Friday, 26 November 2010

The Rise of the Afterburner - Debunking the Myths of Speed Tanking

I hear a lot of discussion regarding speed tanking, especially from newer players. It seems like there are a number of myths regarding this subject, and I thought I'd take this opportunity to clear a few of them up.

When people talk about 'speed tanking', they tend to lump together two concepts which are in fact, very much seperate:

  1. The ability to outrun your opponent's tracking speed.
  2. The ability to kite, disengage and control range.

To understand why people make this connection, we need to look back in history a little.

There was a time, dear readers, when these two concepts were almost one and the same. It was in this glorious age of 7km/s vagabonds that speed tanking (or 'Nano') was king. Before the Nano Nerf, a number of game mechanics were quite different to what we have in Eve now. Firstly, by combining various speed mods and implants with a microwarpdrive it was possible for many ships to achieve speeds which vastly outweighed the 500% signature radius which the mwd hits you with. These speeds often also allowed you to outrun missiles and drones entirely. On a ship fitted for the task, this actually made the mwd practical for evading fire (i.e. point 1 above).

Another important difference is that scramblers did not yet disable mwds, and while you were more vulnerable to webs your high speed meant that if you did get webbed you could often simply coast out of web range of your non-nanoed opponent long before your speed fell to his level. This made it fairly easy for any sufficiently fast mwd-equipped ship to control range of his opponent, and in most cases disengage at will (i.e. point 2). An afterburning ship on the other hand would quickly find himself webbed down to almost nothing by a mwding opponent.

The combination of these points meant that an mwd-equipped ship that was fit for speed could consistently achieve both 1 and 2, if needs be. It seems that this assumption is still kicking around since the nano nerf, but it is simply no longer the case.

Point 2 hasn't changed too much, you just have to be a little more clever about it. The fact that scrams now shut down microwarpdrives means that a mwd-equipped ship relying on its speed needs to be much more careful about straying into web (or more specifically now, scram) range - you can no longer be so confident about simply coasting out the other side. The lower overall speed achievable also means that pulling range or disengaging in this way is no longer quite so assured, and only the fastest ships can pull it off consistently.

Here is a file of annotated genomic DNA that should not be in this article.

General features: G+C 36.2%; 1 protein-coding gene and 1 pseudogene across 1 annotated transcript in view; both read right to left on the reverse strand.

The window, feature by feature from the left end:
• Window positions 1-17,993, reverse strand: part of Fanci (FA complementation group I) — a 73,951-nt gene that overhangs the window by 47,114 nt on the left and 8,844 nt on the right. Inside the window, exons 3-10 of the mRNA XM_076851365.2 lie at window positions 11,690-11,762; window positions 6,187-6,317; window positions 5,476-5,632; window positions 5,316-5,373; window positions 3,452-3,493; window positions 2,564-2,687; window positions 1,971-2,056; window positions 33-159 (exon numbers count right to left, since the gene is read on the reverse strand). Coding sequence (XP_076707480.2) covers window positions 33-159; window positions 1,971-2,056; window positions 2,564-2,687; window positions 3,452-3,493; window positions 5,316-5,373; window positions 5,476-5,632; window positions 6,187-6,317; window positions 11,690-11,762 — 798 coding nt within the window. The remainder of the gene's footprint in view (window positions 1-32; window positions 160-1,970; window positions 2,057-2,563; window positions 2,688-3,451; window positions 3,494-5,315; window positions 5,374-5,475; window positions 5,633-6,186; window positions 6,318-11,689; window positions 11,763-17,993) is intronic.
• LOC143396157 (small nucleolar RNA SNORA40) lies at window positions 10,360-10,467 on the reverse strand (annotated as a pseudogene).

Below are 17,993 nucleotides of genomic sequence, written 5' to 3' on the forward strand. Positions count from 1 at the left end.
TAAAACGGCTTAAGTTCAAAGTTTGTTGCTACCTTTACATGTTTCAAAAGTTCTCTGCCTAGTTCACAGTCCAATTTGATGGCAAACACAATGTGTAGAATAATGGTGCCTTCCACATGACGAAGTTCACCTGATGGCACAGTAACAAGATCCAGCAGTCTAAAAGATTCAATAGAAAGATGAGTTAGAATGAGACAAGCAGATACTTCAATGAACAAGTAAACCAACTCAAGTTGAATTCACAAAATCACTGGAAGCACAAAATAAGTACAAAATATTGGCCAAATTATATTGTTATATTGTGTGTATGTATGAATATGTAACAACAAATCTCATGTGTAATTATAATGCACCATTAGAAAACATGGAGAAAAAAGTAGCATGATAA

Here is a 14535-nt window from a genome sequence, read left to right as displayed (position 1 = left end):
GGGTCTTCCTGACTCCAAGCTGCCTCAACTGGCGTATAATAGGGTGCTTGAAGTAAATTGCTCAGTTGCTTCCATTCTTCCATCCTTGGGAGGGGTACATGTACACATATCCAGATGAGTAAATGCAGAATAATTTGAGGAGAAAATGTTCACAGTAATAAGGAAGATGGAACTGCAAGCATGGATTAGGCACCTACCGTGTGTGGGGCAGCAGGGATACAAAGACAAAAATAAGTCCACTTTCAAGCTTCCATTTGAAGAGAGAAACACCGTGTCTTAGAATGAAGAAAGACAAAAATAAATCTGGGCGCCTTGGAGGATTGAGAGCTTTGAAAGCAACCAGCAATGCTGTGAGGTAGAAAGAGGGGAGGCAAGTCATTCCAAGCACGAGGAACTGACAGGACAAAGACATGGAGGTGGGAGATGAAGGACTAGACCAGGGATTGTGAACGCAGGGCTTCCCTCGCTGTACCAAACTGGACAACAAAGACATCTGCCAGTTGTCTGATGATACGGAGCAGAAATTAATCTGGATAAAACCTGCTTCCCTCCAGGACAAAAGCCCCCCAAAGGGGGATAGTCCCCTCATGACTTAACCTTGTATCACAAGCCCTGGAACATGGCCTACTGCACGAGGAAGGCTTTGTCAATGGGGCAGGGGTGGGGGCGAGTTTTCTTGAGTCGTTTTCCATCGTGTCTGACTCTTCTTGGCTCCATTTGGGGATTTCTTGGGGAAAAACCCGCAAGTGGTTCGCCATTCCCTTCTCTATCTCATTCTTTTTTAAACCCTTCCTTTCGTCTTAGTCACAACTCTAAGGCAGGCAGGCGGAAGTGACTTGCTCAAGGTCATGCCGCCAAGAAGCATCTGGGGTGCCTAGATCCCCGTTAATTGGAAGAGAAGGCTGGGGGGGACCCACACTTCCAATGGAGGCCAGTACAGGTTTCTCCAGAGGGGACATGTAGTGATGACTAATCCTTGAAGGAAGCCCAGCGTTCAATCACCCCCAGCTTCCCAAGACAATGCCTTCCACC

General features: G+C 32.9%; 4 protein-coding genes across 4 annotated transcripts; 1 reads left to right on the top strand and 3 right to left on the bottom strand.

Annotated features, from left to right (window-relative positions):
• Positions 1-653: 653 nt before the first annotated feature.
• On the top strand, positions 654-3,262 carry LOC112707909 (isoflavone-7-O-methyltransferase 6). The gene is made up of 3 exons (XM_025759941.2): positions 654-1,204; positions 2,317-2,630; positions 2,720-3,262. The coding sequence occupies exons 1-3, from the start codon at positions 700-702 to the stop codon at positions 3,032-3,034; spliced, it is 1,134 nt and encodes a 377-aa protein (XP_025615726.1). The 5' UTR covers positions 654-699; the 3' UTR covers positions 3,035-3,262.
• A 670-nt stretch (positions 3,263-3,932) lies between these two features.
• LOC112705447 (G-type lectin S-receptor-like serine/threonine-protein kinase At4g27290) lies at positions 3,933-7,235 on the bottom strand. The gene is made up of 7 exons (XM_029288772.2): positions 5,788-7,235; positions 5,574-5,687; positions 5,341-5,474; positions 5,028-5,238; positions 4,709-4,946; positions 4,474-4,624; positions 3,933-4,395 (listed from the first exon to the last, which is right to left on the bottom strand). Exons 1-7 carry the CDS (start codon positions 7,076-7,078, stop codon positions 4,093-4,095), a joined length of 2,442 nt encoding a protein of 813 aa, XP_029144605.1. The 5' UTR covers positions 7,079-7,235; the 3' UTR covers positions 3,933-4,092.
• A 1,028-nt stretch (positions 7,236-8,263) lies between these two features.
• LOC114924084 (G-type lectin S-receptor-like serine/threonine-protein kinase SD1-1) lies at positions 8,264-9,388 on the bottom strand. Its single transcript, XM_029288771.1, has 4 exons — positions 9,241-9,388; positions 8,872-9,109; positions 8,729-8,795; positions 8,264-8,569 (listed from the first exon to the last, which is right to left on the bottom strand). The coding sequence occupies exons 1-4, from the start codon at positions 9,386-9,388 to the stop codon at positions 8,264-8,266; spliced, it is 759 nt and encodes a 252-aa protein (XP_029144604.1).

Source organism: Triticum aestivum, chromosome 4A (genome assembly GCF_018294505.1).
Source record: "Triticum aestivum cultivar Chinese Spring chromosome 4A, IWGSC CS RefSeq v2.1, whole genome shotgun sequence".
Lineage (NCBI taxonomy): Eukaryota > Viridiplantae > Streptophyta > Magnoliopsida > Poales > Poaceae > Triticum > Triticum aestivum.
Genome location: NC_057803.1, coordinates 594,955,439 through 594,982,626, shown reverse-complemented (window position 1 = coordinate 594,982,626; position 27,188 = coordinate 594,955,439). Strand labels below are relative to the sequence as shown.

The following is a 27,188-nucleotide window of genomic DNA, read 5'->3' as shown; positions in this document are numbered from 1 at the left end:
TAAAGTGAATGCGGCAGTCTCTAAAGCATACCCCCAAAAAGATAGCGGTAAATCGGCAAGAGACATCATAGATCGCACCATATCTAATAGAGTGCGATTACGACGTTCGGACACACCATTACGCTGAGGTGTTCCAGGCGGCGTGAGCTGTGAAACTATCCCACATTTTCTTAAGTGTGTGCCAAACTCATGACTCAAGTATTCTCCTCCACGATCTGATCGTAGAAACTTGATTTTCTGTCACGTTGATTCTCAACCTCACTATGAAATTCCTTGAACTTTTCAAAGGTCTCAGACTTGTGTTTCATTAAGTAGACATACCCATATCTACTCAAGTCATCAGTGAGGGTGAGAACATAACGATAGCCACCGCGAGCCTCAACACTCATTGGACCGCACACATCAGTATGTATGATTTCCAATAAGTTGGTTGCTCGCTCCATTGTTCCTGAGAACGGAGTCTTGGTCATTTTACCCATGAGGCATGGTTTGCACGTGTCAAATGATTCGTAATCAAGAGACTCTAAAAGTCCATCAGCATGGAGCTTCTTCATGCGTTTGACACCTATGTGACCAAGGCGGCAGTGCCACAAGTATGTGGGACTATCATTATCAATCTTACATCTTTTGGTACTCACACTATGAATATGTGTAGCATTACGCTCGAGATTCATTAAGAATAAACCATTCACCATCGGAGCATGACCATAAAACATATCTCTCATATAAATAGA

Point 1 is where the big change is. With the exception of interceptors (which receive an awesome bonus reducing their sig radius penalty from using a mwd), most ships are no longer able to achieve a speed boost that significantly outweighs the microwarpdrive's sig radius penalty. This means that generally, a ship running a mwd is easier to hit, or in the very best cases only marginally harder to hit, than one without.

This really just highlights what this form of tanking was based on all along - not simply speed, but a combination of speed and signature radius.

Interestingly, it took the Eve community almost 2 years to fully realise the full implications of this (assuming we have indeed realised them now). This brings me on to the topic this article claims to be about - the afterburner.

Following this change, the afterburner became a viable tool for damage evasion. It didn't provide the kiting and disengaging benefit that the mwd enjoyed (although combined with a scram it did provide range control). However, it gave a fairly substantial boost to speed without a penalty to signature radius. Afterburners quickly started to show up on assault frigates, however I expect the main motivation was range control and being able to keep moving once you've been scrammed, rather than anything to do with sig radius. Few people considered fitting them to something larger - after all, who would want to do 500m/s in a cruiser?

The truth is though, if you want to evade someone's damage in this method the afterburner is actually the superior choice. If you don't believe me, let me introduce my case in point - the armourHAC gang.